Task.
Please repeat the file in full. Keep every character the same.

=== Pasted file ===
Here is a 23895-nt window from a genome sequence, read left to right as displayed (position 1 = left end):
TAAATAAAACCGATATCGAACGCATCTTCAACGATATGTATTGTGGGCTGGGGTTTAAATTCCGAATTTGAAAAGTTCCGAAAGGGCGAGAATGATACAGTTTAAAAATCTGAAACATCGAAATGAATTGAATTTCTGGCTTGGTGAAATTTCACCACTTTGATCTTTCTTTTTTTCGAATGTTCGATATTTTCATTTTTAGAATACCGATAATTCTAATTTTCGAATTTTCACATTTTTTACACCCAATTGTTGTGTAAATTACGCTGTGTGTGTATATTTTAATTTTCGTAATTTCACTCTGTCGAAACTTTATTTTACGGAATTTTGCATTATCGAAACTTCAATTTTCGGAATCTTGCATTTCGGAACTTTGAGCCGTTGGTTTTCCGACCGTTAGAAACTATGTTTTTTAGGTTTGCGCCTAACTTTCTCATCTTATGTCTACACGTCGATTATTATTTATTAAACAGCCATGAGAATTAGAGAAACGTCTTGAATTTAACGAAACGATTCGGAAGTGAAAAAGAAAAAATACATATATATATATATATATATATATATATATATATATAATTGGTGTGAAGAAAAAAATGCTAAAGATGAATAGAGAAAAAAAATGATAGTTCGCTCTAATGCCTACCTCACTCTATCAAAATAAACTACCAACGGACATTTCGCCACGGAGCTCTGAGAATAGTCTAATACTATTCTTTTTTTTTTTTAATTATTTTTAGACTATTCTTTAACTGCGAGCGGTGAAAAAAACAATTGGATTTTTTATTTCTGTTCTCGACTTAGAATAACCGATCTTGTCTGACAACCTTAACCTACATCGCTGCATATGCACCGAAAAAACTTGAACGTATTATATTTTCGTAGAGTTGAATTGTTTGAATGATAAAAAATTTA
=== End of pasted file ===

Here is a 23895-nt window from a genome sequence, read left to right as displayed (position 1 = left end):
TAAATAAAACCGATATCGAACGCATCTTCAACGATATGTATTGTGGGCTGGGGTTTAAATTCCGAATTTGAAAAGTTCCGAAAGGGCGAGAATGATACAGTTTAAAAATCTGAAACATCGAAATGAATTGAATTTCTGGCTTGGTGAAATTTCACCACTTTGATCTTTCTTTTTTTCGAATGTTCGATATTTTCATTTTTAGAATACCGATAATTCTAATTTTCGAATTTTCACATTTTTTACACCCAATTGTTGTGTAAATTACGCTGTGTGTGTATATTTTAATTTTCGTAATTTCACTCTGTCGAAACTTTATTTTACGGAATTTTGCATTATCGAAACTTCAATTTTCGGAATCTTGCATTTCGGAACTTTGAGCCGTTGGTTTTCCGACCGTTAGAAACTATGTTTTTTAGGTTTGCGCCTAACTTTCTCATCTTATGTCTACACGTCGATTATTATTTATTAAACAGCCATGAGAATTAGAGAAACGTCTTGAATTTAACGAAACGATTCGGAAGTGAAAAAGAAAAAATACATATATATATATATATATATATATATATATATATATAATTGGTGTGAAGAAAAAAATGCTAAAGATGAATAGAGAAAAAAAATGATAGTTCGCTCTAATGCCTACCTCACTCTATCAAAATAAACTACCAACGGACATTTCGCCACGGAGCTCTGAGAATAGTCTAATACTATTCTTTTTTTTTTTTAATTATTTTTAGACTATTCTTTAACTGCGAGCGGTGAAAAAAACAATTGGATTTTTTATTTCTGTTCTCGACTTAGAATAACCGATCTTGTCTGACAACCTTAACCTACATCGCTGCATATGCACCGAAAAAACTTGAACGTATTATATTTTCGTAGAGTTGAATTGTTTGAATGATAAAAAATTTA